Fans of American indie stalwarts The Mountain Goats already know that frontman John Darnielle is one of that country’s finest lyricists, unfolding songs that more often play like short stories with poetic economy and an empathetic eye over the course of 14 albums since the mid-1990s. It should come as no surprise then, but a pleasant revelation all the same, to discover that Darnielle has written a novel, entitled Wolf in White Van, which will be published in October by Farrar, Straus & Giroux in the USA and Harper Collins in Canada.
Writing on FSG’s Work in Progress blog, Darnielle’s editor Sean McDonald relays few details about the plot, choosing instead to focus on elements of the book that should quicken the pulse of anyone who treasures The Mountain Goats’ extant discography:
There are many things worth singling out for praise in Wolf in White Van: the unforgettable main character, Sean Phillips, who has been isolated by a disfiguring injury since age seventeen; Trace Italian, the intricate game within the novel that Sean created and runs; the interplay of real and imagined worlds, which is both complex and heartbreaking; the structure of the storytelling—audacious, brilliant, and never anything but convincing and unreasonably suspenseful; the prose itself, which is precise and beautiful and (forgive me) lyrical. But the greatest and perhaps most unexpected satisfaction is the quality that encompasses all these things, that this is simply a magnificent novel, weird and dark and wonderful, adventurous and spellbinding in the way of any great piece of literary art.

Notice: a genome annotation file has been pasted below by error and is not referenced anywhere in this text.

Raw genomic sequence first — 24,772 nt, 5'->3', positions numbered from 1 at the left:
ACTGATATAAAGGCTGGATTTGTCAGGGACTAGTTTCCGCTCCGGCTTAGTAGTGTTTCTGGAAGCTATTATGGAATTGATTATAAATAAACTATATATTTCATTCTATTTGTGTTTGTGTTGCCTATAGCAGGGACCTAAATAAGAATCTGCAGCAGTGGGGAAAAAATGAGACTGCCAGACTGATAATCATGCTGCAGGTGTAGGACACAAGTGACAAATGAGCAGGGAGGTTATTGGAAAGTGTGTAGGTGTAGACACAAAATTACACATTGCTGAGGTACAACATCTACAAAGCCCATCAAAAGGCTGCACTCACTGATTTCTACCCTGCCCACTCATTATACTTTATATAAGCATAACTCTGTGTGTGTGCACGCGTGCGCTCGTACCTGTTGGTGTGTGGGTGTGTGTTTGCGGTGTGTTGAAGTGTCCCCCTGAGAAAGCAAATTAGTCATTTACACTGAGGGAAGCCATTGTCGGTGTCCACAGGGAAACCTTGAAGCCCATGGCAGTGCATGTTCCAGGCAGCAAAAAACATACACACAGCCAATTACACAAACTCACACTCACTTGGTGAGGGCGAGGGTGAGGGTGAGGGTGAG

McDonald also includes an endorsement from Daniel Handler, the erstwhile Lemony Snicket, who says ‘John Darnielle’s novel moves through the mind like a dark-windowed car through a sleepy neighborhood, quiet, mysterious, menacing, taking you places you will never, never get out of your head.’
Besides his work with The Mountain Goats, Darnielle has already accrued strong literary ties: he writes a monthly column for metal magazine Decibel, is a previous guest editor of the poetry section of Oxford and Cambridge’s annual Mays anthology and in 2008 wrote on Black Sabbath’s Master of Reality for the 33 1/3 series of music books. He is a prolific, funny, eloquent tweeter and has seen a campaign formed suggesting that he be made Poet Laureate of the United States. In other words, this isn’t some dilettantish dabbling from someone who just happens to have a foot in the door, and we should all be very excited.
He was chief hack and music editor of webzine Brazen from 2006 to 2010, and hosted Left of the Dial on Subcity Radio from 2008 to 2011.
He can be heard semi-regularly on the podcast of Scottish cultural blog Scots Whay Hae ('20th best website in Scotland!' - The List), and in 2011 founded Seen Your Video, a film and music podcast and blog based in Glasgow. He has a Masters degree in Scottish Literature from the University of Glasgow that will never have any practical application. You are on a hiding to nothing if you follow him on Twitter expecting any kind of hot publishing scoop.